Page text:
But can there be only one master? If we think about much of Otto Wagner’s work, necessity – it seems to me – is not the only “master.” Could not beauty be a creative person’s master as well? Can’t that also be part of the architect’s or artist’s mind-set? From where I sit, Wagner’s genius grows from both necessity and beauty, as is strikingly evident in another of my favorite Wagner buildings (and one of his most spectacular works). This is the Kirche am Steinhof, also called the Church of St. Leopold, which I wrote about in December, using the title that is now often associated with the church, “The Most Beautiful Art Nouveau Church in the World.”
Yet it is also with Wagner’s many residential buildings that the two-part “master of art” can be seen. The two apartment buildings I mention in my opening sentence are located in Vienna’s 6th District, and both were put up by Wagner (and there is actually a third apartment house close by, built at the same time at 3 Köstlergasse, although for some reason Wagner chose to execute this one in a more traditional historical style). The two residential buildings that I was so drawn to were designed (particularly the facades) to attract attention, and they did. They showed that Wagner was serious about what the Secession was looking to do to bring architecture out of the past, or even into the future, and while each house is individual, together they send a clear message about what Wagner wanted architecture to be (and do).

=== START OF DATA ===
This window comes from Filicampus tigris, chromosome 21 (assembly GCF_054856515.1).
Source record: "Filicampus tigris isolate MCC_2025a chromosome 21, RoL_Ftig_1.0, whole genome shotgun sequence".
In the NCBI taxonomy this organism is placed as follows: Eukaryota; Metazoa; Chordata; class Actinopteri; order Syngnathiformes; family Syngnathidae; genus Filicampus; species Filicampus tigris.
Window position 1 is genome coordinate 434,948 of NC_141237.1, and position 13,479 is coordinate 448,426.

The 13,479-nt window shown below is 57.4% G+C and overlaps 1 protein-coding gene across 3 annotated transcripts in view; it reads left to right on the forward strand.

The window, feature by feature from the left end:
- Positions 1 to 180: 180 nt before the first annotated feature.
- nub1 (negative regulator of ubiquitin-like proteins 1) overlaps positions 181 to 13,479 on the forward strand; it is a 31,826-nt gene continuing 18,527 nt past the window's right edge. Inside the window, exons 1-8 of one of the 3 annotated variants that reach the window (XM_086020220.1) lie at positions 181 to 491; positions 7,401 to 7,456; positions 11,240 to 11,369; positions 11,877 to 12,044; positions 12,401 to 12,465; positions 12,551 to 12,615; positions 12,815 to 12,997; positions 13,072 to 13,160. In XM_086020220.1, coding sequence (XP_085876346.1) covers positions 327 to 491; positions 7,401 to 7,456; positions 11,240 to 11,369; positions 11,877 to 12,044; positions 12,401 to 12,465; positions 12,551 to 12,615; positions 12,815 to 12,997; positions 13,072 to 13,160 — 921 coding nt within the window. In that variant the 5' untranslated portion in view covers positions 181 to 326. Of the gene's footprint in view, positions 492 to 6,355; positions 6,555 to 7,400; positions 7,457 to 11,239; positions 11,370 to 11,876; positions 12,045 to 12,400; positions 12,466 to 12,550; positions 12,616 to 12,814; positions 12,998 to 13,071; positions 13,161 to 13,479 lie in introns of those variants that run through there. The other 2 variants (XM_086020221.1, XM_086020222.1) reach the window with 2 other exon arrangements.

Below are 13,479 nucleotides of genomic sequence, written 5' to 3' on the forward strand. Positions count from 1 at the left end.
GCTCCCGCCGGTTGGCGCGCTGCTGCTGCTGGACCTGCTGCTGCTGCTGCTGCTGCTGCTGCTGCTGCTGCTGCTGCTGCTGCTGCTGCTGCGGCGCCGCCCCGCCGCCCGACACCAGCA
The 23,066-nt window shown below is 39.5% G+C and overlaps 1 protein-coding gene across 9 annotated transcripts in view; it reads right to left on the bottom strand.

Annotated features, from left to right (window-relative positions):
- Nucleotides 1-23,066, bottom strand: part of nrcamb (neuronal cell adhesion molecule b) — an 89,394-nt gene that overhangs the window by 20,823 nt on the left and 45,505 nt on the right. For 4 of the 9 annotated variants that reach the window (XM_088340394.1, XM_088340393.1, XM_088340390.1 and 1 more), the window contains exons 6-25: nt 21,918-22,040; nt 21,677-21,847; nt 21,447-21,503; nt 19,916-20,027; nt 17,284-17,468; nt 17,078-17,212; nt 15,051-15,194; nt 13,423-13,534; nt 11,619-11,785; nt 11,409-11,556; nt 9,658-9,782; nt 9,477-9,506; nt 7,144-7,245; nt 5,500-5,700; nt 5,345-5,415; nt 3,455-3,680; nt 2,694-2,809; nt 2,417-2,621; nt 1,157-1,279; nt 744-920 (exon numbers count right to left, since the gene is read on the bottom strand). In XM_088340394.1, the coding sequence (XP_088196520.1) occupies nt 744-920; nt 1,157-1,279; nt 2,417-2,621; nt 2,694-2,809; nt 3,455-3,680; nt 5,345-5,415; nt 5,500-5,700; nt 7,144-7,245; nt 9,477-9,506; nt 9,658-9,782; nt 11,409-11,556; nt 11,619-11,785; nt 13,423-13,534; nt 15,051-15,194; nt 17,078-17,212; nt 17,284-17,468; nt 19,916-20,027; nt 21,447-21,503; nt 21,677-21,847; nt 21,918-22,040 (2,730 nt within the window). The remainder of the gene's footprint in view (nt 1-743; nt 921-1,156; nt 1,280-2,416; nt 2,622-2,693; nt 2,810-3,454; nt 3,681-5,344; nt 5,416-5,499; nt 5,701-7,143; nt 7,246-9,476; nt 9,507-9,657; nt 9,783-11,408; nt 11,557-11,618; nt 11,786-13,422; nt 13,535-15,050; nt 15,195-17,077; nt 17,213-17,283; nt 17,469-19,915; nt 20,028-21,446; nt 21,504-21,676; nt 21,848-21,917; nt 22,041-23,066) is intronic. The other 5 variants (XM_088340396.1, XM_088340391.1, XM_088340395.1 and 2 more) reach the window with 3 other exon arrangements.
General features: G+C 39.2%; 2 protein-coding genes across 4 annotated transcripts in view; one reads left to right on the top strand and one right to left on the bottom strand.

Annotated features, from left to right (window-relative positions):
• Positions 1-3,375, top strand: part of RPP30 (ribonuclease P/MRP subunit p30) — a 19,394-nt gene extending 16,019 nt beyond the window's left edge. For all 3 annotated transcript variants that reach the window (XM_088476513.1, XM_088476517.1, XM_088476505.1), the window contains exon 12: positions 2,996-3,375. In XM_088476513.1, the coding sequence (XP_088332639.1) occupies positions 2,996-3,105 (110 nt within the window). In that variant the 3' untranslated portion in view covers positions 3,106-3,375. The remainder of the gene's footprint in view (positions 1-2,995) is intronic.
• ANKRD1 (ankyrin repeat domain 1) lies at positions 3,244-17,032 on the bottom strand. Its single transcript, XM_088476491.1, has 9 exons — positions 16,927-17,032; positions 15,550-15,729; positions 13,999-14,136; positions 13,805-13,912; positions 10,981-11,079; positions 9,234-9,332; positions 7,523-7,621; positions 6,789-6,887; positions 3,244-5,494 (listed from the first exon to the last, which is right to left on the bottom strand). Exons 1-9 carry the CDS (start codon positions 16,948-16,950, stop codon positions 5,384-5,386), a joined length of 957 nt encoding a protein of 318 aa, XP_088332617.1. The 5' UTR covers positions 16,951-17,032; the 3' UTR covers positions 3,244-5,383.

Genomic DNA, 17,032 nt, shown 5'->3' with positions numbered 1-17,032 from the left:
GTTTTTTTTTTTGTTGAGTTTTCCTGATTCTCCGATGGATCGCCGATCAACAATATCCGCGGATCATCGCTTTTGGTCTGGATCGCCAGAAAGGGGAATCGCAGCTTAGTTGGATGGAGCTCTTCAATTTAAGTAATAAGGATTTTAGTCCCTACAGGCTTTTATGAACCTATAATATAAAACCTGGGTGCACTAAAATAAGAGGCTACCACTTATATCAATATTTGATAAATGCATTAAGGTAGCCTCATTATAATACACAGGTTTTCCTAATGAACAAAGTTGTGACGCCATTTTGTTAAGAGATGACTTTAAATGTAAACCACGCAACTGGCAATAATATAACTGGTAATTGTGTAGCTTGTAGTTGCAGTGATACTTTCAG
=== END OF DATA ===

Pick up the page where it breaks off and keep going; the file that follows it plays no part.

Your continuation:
Linke Wienzeile 38, for example, certainly provides a good illustration of Art Nouveau (and with it Secessionism). Indeed, one Vienna colleague was bold enough to share his opinion with me that this residential building is recognized as one of Europe’s prime Art Nouveau jewels since it is prominently featured on the 100 Euro gold coin. And this Vienna friend went even further, remarking (using the German term for the Art Nouveau/Secession style) that “the two buildings exemplify Jugendstil.” Whatever term is used, it is easy to see why extravagant claims might be made about the building. It has an almost breath-taking facade and it is sometimes known as “the House with Medallions” because of its gilded stucco medallions, palm branches, and pendants created by Kolo Moser (1868-1918), Wagner’s student and frequent collaborator and a founding member of the Secession (he would work with Wagner again at the Kirche am Steinhof). As for the effect of the building, the overall impression is certainly one of grandeur. Notably, at one corner of the building, the entrance forms a quarter circle, an innovative touch that adds even more elegance to the building.